Scholars 2018: Sagnik Das, Saikumar Reddy Yeddula, Sarat Chandra Akella, Sathwik NN and Shiv Datt Sharma
And for the final post introducing this year's we present to you a lawyer, a mechanical engineer, an economist, a theatre writer and an activist working towards gender equality.
Kudos to all the scholars of 2018! We are delighted to welcome you all and look forward to all the incredible things you know you will achieve.
Sagnik Das completed his B.Sc. LL.B. (Hons.) degree from National Law University, Jodhpur in the year 2016. While at law school, he was fond of participating in debates and moot court competitions. He has represented India at the international rounds of the Jessup and the Stetson moot court competitions, in the U.S.A. He has also been an editor at the Trade, Law and Development journal, as well as the convenor of the university Moot Court Committee. After graduation, he worked at Luthra & Luthra Law Offices in Mumbai as an associate and thereafter, as a law clerk to Hon’ble Mr. Justice S. Ravindra Bhat, at the Delhi High Court.
He will be pursuing his masters in law from Harvard Law School. Specifically, he wishes to read courses on international legal studies and critical legal theory, with an emphasis on studying third world and postcolonial approaches to international law. His long term goal is to pursue a career in academics and teach international law in Indian law schools. In his free time, Sagnik loves watching (and re-watching) Bollywood movies and listening to Hindustani classical music. He also loves watching all kinds of sports and plays football once in a while.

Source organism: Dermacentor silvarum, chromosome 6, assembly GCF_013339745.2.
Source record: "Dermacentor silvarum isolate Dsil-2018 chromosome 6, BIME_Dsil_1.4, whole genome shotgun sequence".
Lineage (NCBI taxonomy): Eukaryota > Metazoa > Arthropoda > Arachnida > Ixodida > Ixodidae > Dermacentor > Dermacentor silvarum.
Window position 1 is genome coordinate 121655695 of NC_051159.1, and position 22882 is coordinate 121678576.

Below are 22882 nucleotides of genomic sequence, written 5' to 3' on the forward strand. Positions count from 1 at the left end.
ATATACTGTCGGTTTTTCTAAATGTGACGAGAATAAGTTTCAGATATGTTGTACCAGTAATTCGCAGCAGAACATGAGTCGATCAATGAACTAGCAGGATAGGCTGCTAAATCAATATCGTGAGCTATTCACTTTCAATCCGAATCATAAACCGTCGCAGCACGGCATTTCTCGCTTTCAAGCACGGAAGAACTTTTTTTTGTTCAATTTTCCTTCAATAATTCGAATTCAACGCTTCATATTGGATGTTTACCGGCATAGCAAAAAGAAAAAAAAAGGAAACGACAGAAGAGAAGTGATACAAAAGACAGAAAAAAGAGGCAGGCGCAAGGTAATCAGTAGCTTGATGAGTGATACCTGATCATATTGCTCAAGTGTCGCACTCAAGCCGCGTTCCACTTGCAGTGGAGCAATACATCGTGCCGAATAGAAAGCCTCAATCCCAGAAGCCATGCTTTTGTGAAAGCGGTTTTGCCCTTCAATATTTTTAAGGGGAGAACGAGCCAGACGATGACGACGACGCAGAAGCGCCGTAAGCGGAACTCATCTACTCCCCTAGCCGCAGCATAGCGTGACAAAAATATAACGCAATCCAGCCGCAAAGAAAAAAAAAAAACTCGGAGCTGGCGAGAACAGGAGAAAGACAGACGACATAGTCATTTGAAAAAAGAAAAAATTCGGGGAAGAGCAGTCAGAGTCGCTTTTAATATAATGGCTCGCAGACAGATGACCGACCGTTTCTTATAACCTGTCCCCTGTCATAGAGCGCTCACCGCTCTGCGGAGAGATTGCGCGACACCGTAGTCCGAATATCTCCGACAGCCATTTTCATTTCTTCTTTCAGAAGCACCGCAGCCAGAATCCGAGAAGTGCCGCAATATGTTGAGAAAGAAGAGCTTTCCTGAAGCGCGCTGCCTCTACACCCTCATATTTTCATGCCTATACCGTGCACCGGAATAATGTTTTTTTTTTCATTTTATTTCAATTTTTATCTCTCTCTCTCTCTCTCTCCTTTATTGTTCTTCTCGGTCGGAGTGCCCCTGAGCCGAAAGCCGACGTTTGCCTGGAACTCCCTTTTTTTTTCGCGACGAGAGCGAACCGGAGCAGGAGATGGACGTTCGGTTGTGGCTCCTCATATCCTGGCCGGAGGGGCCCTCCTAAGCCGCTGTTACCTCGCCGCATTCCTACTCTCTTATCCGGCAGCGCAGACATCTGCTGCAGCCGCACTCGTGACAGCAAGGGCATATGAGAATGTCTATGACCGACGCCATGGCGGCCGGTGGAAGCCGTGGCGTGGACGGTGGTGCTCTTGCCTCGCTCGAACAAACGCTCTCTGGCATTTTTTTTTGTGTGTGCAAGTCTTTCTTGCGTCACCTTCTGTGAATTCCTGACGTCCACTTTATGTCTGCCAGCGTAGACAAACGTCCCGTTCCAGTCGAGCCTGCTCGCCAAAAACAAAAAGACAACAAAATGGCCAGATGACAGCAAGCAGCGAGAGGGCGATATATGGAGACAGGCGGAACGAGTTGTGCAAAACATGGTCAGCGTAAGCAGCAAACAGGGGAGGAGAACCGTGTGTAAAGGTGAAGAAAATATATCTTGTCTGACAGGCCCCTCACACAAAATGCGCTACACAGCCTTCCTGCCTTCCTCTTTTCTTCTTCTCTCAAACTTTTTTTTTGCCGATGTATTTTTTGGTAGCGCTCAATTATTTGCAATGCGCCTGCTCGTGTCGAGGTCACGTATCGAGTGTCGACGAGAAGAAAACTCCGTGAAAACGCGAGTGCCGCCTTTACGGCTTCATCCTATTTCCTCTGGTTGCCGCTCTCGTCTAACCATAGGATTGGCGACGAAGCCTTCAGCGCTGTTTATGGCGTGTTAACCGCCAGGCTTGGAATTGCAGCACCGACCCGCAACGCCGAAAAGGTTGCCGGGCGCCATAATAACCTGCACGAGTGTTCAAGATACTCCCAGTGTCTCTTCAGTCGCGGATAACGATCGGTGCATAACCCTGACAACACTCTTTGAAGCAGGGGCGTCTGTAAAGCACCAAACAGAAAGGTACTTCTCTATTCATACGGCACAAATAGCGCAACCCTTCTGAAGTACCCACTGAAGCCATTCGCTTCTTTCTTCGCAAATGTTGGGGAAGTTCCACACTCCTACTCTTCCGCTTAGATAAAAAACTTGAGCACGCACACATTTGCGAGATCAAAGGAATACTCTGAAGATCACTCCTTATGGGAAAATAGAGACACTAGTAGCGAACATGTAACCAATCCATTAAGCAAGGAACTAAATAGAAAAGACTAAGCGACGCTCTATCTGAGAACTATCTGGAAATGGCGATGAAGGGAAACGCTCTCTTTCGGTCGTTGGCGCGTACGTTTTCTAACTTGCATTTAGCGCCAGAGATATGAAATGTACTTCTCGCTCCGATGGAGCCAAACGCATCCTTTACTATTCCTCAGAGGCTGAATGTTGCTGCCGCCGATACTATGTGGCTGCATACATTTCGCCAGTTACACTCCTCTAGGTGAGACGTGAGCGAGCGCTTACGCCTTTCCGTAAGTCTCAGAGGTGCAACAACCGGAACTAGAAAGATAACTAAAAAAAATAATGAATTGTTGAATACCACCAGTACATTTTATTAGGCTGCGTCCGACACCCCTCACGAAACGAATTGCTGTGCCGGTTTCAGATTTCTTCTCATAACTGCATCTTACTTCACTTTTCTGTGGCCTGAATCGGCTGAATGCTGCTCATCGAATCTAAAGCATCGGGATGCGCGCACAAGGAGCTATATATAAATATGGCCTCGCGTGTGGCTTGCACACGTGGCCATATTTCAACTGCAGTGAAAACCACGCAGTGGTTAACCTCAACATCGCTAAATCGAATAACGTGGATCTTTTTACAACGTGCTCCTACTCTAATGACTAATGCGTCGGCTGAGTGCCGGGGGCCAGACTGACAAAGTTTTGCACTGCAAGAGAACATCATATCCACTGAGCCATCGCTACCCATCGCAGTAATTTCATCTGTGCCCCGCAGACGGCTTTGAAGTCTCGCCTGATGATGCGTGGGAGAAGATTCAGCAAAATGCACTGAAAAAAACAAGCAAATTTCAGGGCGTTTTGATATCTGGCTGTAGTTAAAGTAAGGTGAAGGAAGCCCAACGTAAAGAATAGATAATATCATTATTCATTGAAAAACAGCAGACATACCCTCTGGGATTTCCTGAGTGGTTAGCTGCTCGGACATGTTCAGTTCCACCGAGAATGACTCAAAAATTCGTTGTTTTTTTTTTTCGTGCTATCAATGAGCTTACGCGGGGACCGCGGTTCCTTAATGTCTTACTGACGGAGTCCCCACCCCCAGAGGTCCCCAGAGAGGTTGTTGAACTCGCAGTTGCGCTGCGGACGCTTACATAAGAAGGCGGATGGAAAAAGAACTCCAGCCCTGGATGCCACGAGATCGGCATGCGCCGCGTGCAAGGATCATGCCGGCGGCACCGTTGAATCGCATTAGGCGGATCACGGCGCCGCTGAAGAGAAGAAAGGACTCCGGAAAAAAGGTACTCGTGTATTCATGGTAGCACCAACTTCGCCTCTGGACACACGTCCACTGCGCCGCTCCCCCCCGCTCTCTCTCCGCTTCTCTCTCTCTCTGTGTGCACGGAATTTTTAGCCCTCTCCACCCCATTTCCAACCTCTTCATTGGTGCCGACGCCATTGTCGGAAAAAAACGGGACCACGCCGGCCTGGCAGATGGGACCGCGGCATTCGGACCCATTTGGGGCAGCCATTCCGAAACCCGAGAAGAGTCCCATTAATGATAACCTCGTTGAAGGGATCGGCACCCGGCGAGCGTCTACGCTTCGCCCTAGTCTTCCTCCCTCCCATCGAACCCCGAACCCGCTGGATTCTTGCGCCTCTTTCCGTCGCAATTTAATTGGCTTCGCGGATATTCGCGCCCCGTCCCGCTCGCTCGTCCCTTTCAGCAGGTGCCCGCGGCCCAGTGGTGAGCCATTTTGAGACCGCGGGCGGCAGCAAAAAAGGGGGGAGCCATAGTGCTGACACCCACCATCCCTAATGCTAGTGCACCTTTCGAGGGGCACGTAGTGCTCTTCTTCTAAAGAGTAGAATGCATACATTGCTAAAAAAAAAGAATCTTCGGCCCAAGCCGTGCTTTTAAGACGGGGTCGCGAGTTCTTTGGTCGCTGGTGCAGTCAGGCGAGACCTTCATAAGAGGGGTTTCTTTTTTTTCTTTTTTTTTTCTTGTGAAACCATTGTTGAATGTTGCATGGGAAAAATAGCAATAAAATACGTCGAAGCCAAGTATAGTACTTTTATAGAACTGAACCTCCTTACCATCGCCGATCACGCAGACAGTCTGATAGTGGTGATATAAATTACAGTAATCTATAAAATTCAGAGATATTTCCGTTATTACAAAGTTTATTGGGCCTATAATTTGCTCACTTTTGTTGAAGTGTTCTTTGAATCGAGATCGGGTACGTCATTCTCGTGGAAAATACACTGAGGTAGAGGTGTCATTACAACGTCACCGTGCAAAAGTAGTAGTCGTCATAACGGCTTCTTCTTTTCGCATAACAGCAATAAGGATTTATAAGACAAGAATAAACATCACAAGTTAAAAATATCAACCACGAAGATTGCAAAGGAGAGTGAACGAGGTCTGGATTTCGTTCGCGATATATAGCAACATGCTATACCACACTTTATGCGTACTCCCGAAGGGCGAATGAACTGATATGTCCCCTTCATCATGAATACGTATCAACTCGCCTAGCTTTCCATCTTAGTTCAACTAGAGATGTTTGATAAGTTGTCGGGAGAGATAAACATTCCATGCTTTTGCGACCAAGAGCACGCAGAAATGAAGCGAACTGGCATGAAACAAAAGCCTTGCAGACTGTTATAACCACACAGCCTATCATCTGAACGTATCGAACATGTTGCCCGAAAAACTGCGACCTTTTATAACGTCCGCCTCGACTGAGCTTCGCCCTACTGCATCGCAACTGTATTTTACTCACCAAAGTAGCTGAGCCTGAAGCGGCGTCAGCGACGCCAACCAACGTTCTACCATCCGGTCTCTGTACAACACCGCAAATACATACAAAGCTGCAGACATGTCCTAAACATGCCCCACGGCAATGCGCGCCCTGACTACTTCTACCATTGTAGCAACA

Saikumar Reddy Yeddula
Saikumar Reddy is a Post-Graduate from Indian Institute of Technology, Madras. He has a keen interest to work towards Clean Combustion in Automotive and Gas-Turbine engines, that leads to sustainability.
Sai will be working with an eminent research group, under the supervision of Dr. Aimee S. Morgans for towards a PhD, at Imperial College London, whose work was identified as “Frontier Research” and awarded with two European Research Council grants, a prestigious award in Europe. Sai's research will be focused on reducing oxides of nitrogen emissions from jet-engines by eliminating/suppressing thermos-acoustic instabilities using both analytical and computational methods.
For the duration of his Phd Sai is being supported by the European Research Council and the Inlaks Shivdasani Foundation. This will help him to make steps towards solving prominent thermos-acoustic instability problem, and there-by reduce engine development costs and time significantly.
He strongly believes that his doctoral thesis could lead to new lines of inquiries in this field, and he is willing to further address them during his research career as a faculty in academics after joining any renowned institution. His long-term goal is to identify a Jet Engine solution organization in India, an engine-overhaul and maintenance center. He believes this can be achived after developing the necessary technical and managerial skills from Imperial College, which is also regarded as the best college for passive business learning.
In his free time, Sai loves to play basketball, watch cricket and hang out with friends.
Sarat Chandra Akella